4. Issuance of Arrest Warrant: The Court upon satisfaction that the claim was properly instituted, and that all requirements of the law were observed, will issue the warrant of arrest as in Form 7. The warrant will be valid for a period of 6 months from the date it was issued and may be renewed for another period of 6 months. It is important to note that a change in ownership may prevent the arrest of a ship, therefore a warrant of arrest of a ship may not be issued where the beneficial ownership of the ship has, since the issuance of the writ of summons, changed as a result of a sale or disposal by any court exercising admiralty jurisdiction. It is, however, the duty of the new owner to inform the Federal High Court of his ownership of the ship to prevent the arrest of his ship.

5. Execution of the Arrest Warrant: The Admiralty Marshall or his substitute is saddled with the responsibility of execution of the arrest warrant. Under custody and sale of the ship, an Admiralty Marshall may accept an amount of money not less than N100,000.00 and not more than N500,000.00 as a deposit towards discharging the liability, and make more demands fortnightly for payment on account of those expenses.

6. Vacation of Arrest Warrant: An order of arrest of a ship or other property is not a final decision of the Court in the in-rem action and as such, when either of the prescribed conditions through a written application by the defendant is met, the arrest will be vacated, provided that:

a. an amount equal to (i) the amount claimed; or the value of the ship or property, whichever is the less (ii), has been paid into court; or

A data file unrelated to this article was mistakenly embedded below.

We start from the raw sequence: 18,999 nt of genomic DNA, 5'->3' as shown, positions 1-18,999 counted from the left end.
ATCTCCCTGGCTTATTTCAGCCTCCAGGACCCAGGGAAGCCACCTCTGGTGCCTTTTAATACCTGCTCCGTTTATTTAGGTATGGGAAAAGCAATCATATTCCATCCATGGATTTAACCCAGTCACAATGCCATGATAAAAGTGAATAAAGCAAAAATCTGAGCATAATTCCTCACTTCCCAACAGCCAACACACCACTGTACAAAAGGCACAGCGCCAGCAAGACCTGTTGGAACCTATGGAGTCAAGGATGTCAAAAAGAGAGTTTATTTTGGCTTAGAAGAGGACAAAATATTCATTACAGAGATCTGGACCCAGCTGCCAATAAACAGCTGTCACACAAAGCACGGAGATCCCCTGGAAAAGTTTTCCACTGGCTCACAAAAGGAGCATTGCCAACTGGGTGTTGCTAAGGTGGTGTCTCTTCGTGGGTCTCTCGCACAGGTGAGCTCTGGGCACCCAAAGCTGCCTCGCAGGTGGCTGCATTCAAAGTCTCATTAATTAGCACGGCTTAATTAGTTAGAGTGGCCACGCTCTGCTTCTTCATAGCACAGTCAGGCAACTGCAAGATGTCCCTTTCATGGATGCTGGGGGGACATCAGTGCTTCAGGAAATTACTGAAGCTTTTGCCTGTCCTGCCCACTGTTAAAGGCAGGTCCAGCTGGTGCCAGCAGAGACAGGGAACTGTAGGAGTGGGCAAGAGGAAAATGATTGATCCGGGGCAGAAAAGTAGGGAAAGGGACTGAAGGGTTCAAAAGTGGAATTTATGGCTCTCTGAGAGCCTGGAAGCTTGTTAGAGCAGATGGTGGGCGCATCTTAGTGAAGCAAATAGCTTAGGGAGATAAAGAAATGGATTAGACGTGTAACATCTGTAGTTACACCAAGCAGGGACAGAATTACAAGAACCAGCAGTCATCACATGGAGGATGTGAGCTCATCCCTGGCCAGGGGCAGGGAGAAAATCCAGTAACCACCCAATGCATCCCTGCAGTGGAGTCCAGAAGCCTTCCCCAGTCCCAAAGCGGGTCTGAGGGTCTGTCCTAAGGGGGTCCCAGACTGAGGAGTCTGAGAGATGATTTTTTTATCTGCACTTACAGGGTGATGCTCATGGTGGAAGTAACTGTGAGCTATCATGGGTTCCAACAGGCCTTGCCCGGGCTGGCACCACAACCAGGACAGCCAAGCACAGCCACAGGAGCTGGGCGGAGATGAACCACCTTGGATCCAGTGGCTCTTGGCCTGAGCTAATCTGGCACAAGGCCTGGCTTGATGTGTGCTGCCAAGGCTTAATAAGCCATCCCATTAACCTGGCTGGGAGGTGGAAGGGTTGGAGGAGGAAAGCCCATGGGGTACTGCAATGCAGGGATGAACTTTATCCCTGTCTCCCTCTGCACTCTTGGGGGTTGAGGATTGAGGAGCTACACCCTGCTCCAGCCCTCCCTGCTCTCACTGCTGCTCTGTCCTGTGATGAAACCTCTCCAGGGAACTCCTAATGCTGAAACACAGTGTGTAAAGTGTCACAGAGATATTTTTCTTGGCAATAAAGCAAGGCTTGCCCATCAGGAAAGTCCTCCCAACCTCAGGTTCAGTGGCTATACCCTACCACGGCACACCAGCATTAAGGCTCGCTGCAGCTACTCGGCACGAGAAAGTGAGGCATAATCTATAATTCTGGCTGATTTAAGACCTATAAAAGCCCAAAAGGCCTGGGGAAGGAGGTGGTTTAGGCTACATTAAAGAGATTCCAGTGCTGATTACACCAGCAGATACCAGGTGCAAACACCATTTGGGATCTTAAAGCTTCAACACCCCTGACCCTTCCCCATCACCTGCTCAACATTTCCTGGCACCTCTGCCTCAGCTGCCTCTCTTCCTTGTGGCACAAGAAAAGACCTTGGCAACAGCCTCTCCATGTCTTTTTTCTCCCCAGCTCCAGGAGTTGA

b. a bail bond for an amount equal to (i) the amount claimed; or the value of the ship or property, whichever is the less (ii), has been filed in the proceedings.

Arrest of sister ships
A sister ship is simply a ship owned by the same owner or the same set of owners against whom the maritime claim exists. The doctrine of the arrest of the sister ship requires that in circumstances where the offending ship does not lie within the Court’s jurisdiction, any other ship belonging to the offending ship owner that may appear within the jurisdiction of the Court can be legally arrested as the offending ship, provided that the other ship is in the same beneficial ownership as the offending ship. This implies that the sister ship must be owned by the same relevant person or defendant who owns the offending ship for the arrest of the sister ship to be effective.

Read also: Shipping agents flay maritime workers’ plan to shut down seaports

Sale of ship by judicial order
The Judicial Sale of a ship is another important provision in the AJPR. The AJPR empowers the Court, upon the application of the arrestor or other interested party to order the Sale of a ship if bail or sufficient security has not been provided 6 months after the date of arrest. The ship is to be sold by the Admiralty Marshal and the proceeds of Sale paid into an interest-yielding fixed deposit account in the name of the Admiralty Marshal, pending further orders of the Court.

Ships exempted from arrest and damages for wrongful arrest